The present invention provides a sterile stent cover for use in crimping or compression operations to eliminate or minimize contact between the components of a crimping device and a stented valve that is being crimped around a balloon or other catheter component. For example, in operations that utilize a tabletop crimping tool, such as the MSI Stent Crimper Model SC100/150, which is commercially available from Machine Solutions, Inc. of Flagstaff, Ariz., an expanded stented valve or other type of stent can be placed within a specifically sized and shaped stent cover of the present invention. The stent cover containing the stented valve can then be positioned over the end of a catheter so that the stented valve is positioned in its desired location along the length of the catheter, such as adjacent to the area of the balloon. Alternatively, a sterile stent or stented valve may be positioned in its desired location along the length of a catheter, and then the stent cover of the present invention can be placed over the top of both the end of the catheter and the stent. In yet another alternative, an expanded stented valve may be placed inside a sterile cover at a remote location within a package that can be removed to expose at least the outer surface of the stent cover to the environment. The stent cover containing the valve can then be positioned over the end of a catheter so that the stent is positioned in its desired location on the catheter. In any of these cases, the inside surface of the sterile stent cover (i.e., the surface that will come in contact with the stented valve), should remain sterile throughout the crimping procedure in order to prevent contamination of the stented valve. This can be accomplished through the use of an end cover removably attached to one end of the stent cover and/or by placing the entire stent cover inside a sterile package, for example.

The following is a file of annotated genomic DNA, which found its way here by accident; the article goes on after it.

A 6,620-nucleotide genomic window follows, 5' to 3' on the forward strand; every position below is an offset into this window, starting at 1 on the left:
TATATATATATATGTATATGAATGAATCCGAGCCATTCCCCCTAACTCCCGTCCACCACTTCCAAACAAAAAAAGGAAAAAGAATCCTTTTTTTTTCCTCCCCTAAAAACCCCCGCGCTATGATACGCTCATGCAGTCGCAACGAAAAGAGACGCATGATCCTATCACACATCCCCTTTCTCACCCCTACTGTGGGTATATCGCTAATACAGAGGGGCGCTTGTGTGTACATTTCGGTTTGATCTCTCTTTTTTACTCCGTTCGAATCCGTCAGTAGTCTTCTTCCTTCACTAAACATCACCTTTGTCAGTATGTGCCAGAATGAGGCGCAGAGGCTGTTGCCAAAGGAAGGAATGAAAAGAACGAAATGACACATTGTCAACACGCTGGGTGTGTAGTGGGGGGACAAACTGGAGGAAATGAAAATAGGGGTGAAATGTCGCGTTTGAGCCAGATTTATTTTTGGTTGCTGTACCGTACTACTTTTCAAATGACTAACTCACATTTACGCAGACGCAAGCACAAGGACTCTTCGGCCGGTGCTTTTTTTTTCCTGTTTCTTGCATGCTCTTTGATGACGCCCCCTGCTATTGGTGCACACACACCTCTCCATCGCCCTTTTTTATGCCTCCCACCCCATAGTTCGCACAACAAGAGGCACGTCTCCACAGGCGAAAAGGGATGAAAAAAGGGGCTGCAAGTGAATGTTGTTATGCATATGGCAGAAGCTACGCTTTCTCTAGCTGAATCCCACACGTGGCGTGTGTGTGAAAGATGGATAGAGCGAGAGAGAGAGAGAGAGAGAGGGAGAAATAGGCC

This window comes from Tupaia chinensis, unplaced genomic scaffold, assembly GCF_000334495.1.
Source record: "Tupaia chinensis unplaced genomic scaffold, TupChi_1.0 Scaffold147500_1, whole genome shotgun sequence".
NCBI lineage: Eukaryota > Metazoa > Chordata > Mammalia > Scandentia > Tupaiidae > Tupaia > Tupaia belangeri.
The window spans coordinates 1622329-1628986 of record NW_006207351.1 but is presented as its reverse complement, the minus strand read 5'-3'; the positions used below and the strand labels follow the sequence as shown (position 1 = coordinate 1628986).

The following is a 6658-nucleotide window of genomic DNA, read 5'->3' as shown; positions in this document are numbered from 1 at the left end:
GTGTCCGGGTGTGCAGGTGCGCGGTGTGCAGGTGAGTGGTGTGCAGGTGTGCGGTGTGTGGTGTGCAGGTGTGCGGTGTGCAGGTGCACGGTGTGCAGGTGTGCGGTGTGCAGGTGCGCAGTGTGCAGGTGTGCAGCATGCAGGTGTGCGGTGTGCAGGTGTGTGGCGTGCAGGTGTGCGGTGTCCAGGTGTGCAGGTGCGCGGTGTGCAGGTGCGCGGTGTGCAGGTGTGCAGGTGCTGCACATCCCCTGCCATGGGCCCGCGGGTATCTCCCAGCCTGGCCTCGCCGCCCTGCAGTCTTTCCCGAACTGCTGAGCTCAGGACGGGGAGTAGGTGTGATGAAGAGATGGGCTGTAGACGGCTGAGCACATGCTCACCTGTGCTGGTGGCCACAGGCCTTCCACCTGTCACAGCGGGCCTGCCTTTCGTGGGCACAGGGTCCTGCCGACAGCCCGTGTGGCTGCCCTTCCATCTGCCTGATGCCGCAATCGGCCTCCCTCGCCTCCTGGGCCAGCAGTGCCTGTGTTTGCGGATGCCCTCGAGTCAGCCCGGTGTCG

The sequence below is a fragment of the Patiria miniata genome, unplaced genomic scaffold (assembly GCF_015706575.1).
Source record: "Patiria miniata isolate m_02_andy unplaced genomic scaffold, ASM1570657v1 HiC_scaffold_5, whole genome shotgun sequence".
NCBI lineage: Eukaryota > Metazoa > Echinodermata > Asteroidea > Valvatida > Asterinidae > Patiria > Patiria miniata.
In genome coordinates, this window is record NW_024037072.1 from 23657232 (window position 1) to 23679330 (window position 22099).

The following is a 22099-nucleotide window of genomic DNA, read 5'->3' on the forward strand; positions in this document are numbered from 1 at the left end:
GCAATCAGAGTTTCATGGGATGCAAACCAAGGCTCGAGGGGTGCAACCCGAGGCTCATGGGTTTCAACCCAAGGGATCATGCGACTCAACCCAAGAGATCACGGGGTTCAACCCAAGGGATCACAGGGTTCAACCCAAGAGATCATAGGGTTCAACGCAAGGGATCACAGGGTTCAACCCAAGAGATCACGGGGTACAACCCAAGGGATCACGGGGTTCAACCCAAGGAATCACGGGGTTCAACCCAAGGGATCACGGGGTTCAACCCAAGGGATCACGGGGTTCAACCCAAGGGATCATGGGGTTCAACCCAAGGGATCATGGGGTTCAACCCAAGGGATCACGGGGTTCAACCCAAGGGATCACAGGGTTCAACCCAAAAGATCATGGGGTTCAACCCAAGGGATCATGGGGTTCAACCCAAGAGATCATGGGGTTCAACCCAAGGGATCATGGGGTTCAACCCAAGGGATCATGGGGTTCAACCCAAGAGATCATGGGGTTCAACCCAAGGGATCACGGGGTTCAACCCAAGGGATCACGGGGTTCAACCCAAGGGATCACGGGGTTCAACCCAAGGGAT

In any of these cases, a crimping tool or device can then be used in its typical manner to compress the stent, with any crimping surfaces of the crimping tool contacting only the outer surface of the stent cover. It is desirable that the sterile stent cover is made of a material that is strong enough that it does not tear or become otherwise damaged during the crimping operation, but is also preferably thin enough that it does not significantly change the operation of the crimping device or interfere with the crimping process.